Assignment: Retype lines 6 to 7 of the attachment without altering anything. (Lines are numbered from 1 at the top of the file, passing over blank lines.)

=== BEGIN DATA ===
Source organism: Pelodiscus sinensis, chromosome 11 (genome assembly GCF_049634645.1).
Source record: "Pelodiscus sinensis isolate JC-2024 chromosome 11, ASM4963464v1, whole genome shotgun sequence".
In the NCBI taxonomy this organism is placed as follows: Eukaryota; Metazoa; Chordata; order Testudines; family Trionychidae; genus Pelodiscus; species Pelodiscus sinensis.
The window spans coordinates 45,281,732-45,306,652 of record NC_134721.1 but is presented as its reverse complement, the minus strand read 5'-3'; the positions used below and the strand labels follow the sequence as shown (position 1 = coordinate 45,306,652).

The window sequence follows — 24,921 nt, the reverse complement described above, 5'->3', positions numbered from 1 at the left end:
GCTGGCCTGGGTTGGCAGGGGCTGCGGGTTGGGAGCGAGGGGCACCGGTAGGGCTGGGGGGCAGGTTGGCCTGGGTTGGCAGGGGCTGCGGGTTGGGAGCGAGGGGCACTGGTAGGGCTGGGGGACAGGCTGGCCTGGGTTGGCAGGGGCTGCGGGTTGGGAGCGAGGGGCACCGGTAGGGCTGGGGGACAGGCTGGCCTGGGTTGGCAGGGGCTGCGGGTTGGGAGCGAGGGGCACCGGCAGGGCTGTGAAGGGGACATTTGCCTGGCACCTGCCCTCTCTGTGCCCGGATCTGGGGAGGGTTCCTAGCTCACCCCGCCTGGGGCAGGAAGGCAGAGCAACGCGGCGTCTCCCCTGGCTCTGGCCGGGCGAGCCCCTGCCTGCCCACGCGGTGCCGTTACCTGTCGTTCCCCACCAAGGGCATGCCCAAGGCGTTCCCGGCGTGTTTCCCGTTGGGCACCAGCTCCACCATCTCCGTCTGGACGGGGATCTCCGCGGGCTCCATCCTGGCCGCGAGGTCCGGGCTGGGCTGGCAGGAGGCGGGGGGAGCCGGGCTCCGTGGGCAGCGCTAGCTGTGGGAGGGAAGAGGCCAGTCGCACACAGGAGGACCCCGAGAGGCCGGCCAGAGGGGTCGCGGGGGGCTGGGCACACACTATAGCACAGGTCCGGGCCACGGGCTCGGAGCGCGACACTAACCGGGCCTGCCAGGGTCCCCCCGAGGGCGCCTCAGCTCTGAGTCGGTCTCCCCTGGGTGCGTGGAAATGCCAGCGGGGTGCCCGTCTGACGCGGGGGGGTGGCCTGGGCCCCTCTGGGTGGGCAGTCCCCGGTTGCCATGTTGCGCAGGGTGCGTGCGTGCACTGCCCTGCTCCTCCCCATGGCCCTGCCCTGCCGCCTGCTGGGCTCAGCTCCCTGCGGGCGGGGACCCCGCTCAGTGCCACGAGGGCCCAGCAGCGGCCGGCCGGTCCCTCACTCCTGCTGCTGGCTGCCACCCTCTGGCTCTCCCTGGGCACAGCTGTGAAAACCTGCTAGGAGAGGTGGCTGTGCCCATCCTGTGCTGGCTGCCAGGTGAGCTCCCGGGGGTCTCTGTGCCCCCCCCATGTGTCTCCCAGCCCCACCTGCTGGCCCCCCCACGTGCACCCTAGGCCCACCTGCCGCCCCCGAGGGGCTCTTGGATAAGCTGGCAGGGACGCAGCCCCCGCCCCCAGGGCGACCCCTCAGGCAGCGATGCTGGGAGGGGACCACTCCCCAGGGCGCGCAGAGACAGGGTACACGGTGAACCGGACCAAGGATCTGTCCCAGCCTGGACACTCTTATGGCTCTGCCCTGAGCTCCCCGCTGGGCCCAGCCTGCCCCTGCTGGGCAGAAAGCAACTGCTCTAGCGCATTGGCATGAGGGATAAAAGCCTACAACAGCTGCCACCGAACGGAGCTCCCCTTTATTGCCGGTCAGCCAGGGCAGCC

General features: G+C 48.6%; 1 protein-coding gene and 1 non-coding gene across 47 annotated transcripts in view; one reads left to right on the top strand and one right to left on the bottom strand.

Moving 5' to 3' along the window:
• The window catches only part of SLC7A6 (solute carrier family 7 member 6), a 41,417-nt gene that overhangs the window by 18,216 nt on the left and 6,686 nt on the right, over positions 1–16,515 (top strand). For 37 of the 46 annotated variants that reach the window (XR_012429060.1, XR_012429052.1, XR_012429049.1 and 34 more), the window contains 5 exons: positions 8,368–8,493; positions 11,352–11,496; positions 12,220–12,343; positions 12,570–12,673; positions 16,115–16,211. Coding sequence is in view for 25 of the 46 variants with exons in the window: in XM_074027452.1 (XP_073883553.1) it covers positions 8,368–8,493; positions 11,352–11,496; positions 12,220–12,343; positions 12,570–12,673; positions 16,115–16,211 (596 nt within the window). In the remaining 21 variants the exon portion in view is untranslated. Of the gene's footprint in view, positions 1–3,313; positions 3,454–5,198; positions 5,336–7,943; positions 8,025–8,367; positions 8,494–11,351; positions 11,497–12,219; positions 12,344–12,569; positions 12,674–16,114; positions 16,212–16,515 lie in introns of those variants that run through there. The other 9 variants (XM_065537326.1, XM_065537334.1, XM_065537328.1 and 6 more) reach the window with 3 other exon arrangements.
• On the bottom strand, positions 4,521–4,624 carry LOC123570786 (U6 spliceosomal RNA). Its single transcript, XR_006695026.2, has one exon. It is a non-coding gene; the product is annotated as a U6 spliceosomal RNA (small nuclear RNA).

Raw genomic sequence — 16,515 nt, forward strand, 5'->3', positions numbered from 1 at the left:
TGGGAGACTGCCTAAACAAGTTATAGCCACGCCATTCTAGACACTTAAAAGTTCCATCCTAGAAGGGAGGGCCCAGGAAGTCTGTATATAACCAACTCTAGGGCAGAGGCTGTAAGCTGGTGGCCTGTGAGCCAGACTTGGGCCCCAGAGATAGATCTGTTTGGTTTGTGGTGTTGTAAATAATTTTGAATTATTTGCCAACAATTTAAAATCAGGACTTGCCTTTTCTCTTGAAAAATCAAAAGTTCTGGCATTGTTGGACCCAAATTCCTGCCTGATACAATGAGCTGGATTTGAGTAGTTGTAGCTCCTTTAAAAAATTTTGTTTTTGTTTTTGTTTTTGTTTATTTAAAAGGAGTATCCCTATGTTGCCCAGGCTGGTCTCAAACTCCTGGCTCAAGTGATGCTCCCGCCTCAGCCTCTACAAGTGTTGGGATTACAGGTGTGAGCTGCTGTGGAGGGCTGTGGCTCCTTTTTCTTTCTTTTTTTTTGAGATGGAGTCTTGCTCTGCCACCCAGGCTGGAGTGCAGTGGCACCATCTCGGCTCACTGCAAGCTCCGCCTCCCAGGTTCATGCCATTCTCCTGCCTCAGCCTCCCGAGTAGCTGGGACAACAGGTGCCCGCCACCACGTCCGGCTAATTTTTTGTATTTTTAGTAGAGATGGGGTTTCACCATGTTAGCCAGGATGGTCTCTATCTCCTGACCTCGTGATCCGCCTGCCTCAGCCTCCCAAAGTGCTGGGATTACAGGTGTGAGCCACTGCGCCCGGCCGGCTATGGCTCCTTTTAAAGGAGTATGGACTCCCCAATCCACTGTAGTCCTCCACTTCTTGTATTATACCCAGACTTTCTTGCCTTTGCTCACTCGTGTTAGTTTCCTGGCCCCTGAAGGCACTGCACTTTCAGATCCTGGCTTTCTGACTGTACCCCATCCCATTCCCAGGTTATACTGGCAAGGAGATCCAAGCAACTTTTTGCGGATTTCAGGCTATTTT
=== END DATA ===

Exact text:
GCTGGCCTGGGTTGGCAGGGGCTGCGGGTTGGGAGCGAGGGGCACCGGTAGGGCTGGGGGGCAGGTTGGCCTGGGTTGGCAGGGGCTGCGGGTTGGGAGCGAGGGGCACTGGTAGGGCTGGGGGACAGGCTGGCCTGGGTTGGCAGGGGCTGCGGGTTGGGAGCGAGGGGCACCGGTAGGGCTGGGGGACAGGCTGGCCTGGGTTGGCAGGGGCTGCGGGTTGGGAGCGAGGGGCACCGGCAGGGCTGTGAAGGGGACATTTGCCTGGCACCTGCCCTCTCTGTGCCCGGATCTGGGGAGGGTTCCTAGCTCACCCCGCCTGGGGCAGGAAGGCAGAGCAACGCGGCGTCTCCCCTGGCTCTGGCCGGGCGAGCCCCTGCCTGCCCACGCGGTGCCGTTACCTGTCGTTCCCCACCAAGGGCATGCCCAAGGCGTTCCCGGCGTGTTTCCCGTTGGGCACCAGCTCCACCATCTCCGTCTGGACGGGGATCTCCGCGGGCTCCATCCTGGCCGCGAGGTCCGGGCTGGGCTGGCAGGAGGCGGGGGGAGCCGGGCTCCGTGGGCAGCGCTAGCTGTGGGAGGGAAGAGGCCAGTCGCACACAGGAGGACCCCGAGAGGCCGGCCAGAGGGGTCGCGGGGGGCTGGGCACACACTATAGCACAGGTCCGGGCCACGGGCTCGGAGCGCGACACTAACCGGGCCTGCCAGGGTCCCCCCGAGGGCGCCTCAGCTCTGAGTCGGTCTCCCCTGGGTGCGTGGAAATGCCAGCGGGGTGCCCGTCTGACGCGGGGGGGTGGCCTGGGCCCCTCTGGGTGGGCAGTCCCCGGTTGCCATGTTGCGCAGGGTGCGTGCGTGCACTGCCCTGCTCCTCCCCATGGCCCTGCCCTGCCGCCTGCTGGGCTCAGCTCCCTGCGGGCGGGGACCCCGCTCAGTGCCACGAGGGCCCAGCAGCGGCCGGCCGGTCCCTCACTCCTGCTGCTGGCTGCCACCCTCTGGCTCTCCCTGGGCACAGCTGTGAAAACCTGCTAGGAGAGGTGGCTGTGCCCATCCTGTGCTGGCTGCCAGGTGAGCTCCCGGGGGTCTCTGTGCCCCCCCCATGTGTCTCCCAGCCCCACCTGCTGGCCCCCCCACGTGCACCCTAGGCCCACCTGCCGCCCCCGAGGGGCTCTTGGATAAGCTGGCAGGGACGCAGCCCCCGCCCCCAGGGCGACCCCTCAGGCAGCGATGCTGGGAGGGGACCACTCCCCAGGGCGCGCAGAGACAGGGTACACGGTGAACCGGACCAAGGATCTGTCCCAGCCTGGACACTCTTATGGCTCTGCCCTGAGCTCCCCGCTGGGCCCAGCCTGCCCCTGCTGGGCAGAAAGCAACTGCTCTAGCGCATTGGCATGAGGGATAAAAGCCTACAACAGCTGCCACCGAACGGAGCTCCCCTTTATTGCCGGTCAGCCAGGGCAGCC

General features: G+C 48.6%; 1 protein-coding gene and 1 non-coding gene across 47 annotated transcripts in view; one reads left to right on the top strand and one right to left on the bottom strand.